ASUS is talking about releasing the Transformer 2 with ICS in November.
Bear with me here... I'm not disagreeing that Android was a little rough compared to iOS and that it was rushed. I just read an article, maybe on Wired, that basically has Google saying, "Honeycomb was rushed to market and had some serious flaws".
But check it - 27% of the global tablet market and that HAS to combine Android 2.1, 2.2 and Honeycomb tablets. (Jason is arguing that is just channel figures, not sell-through... but if that 27% is just sitting in the channel not moving, then Android tablets aren't just in trouble, they're dead. I don't think Jason is right about that. The majority of that 27% has sold through... with some vendors doing way better than others).
Which is what I said back when it was just the Samsung Galaxy and the Xoom figures, and things were looking really bad. I said, "the first wave of viable Android alternatives that are creating excitement have just arrived, and we're looking at numbers that only reflect the Xoom and Galaxy, which didn't create much excitement. Wait until next quarter, and we'll see Android having much bigger numbers".
And here we are, and there are those numbers I predicted.
And that is with what you state, and I admit, is a fundamentally flawed flagship tablet OS platform.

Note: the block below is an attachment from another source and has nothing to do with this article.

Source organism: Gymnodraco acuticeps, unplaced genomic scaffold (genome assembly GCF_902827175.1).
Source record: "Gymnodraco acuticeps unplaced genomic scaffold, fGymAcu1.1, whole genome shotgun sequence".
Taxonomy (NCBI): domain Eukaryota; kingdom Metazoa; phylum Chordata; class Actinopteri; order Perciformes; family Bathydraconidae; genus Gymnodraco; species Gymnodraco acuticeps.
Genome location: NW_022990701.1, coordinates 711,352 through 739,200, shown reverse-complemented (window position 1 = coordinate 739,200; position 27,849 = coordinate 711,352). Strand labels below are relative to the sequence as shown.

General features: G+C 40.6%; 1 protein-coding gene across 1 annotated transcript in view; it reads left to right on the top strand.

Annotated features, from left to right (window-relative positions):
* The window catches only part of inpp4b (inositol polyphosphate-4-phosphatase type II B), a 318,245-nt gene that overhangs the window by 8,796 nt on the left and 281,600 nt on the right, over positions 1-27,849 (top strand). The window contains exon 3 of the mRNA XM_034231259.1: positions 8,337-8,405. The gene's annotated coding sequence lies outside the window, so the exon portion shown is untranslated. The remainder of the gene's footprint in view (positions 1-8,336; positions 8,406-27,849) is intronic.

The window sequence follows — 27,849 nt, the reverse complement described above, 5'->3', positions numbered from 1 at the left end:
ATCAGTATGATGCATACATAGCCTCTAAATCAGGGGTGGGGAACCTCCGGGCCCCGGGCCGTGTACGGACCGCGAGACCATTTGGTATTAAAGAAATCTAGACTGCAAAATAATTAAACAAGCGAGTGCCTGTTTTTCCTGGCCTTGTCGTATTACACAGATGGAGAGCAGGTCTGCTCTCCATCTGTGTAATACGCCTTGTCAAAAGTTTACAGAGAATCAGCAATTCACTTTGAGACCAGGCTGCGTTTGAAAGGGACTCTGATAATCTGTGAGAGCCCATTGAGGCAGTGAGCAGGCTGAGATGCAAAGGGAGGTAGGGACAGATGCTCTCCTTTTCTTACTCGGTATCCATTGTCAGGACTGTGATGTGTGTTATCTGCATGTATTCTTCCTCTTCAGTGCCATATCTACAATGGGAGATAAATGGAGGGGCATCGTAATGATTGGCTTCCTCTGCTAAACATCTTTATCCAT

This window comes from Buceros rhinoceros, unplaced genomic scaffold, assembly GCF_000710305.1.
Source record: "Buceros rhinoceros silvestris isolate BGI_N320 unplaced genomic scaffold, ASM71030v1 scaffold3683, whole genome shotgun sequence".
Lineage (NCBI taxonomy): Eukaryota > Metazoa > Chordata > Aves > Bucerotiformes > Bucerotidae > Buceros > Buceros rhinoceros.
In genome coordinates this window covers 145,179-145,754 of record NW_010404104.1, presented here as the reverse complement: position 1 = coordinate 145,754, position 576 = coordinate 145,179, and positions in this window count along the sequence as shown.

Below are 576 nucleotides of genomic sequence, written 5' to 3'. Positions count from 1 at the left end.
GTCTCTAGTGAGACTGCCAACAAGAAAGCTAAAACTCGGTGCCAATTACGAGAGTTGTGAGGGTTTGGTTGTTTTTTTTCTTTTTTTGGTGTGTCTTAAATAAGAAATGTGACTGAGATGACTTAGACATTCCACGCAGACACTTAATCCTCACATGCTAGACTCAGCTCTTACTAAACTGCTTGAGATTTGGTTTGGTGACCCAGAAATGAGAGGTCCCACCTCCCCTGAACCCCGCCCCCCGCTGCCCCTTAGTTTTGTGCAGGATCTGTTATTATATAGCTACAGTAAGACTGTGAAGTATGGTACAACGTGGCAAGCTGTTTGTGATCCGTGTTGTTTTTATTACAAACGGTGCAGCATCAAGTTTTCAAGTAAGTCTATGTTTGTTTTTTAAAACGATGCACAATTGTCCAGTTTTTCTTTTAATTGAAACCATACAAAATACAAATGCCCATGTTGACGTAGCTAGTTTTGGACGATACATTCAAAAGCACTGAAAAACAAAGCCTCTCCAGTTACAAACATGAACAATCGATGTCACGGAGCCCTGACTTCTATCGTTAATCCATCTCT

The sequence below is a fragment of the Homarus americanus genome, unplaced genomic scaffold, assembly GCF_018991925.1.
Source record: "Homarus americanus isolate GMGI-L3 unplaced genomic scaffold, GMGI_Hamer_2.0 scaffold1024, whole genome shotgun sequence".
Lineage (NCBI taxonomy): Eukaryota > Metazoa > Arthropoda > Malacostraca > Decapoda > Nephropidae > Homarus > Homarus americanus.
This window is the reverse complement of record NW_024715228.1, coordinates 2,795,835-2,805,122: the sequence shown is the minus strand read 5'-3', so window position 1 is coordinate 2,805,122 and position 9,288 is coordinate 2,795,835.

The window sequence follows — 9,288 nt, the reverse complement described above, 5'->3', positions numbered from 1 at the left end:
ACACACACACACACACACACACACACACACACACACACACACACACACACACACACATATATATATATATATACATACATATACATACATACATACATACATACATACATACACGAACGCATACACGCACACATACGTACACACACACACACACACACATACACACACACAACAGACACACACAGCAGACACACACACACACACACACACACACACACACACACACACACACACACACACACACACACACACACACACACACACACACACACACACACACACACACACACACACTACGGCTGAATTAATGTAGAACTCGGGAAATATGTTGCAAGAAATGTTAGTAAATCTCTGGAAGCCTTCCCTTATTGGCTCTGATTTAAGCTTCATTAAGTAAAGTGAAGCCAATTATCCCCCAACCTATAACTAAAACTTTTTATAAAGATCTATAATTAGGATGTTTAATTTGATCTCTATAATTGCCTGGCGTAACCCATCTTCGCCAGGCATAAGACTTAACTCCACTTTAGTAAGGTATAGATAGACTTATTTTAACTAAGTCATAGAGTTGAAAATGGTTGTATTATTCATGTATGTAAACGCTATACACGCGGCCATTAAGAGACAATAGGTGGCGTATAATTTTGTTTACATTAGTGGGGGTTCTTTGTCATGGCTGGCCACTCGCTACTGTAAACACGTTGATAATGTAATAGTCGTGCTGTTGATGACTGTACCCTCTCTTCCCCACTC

So, the ASUS Transformer had awesome sell through that exceeded capacity for the first two or three months, and is still a popular choice. The Acer Iconia caught the imagination of a lot of purchasers, and there are a handful of other tablets now, Toshiba, Sony, HTC, Lenovo and others - not to mention the 2nd and 3rd tier brands like Viewsonic, Coby... plus the purpose driven Pandigitals, Nooks and Kindle Fires...
Now Asus is promising a delivery in November of a quad-core, Transformer TF201 with ICS, prices are coming down rapidly, there is all this activity...
Are you SURE you're on Jason's side, or when you really look at it, do you think that maybe by the first quarter of next year, we'll be looking at iPad2 sales numbers and going, "Wow, Android ate Apple's lunch this holiday season, didn't they?"
Not... you know... all of it... but maybe a significant portion of it. Enough to be considered competitive? To be considered a viable alternative?
I dunno. Maybe you and Jason are right. I've been way off base before on this stuff. I didn't even think the iPad would get off the ground.
I guess we'll know soon enough, though. But I guess the real numbers won't be available until February or March of 2012. I'll be interested in seeing what they say.
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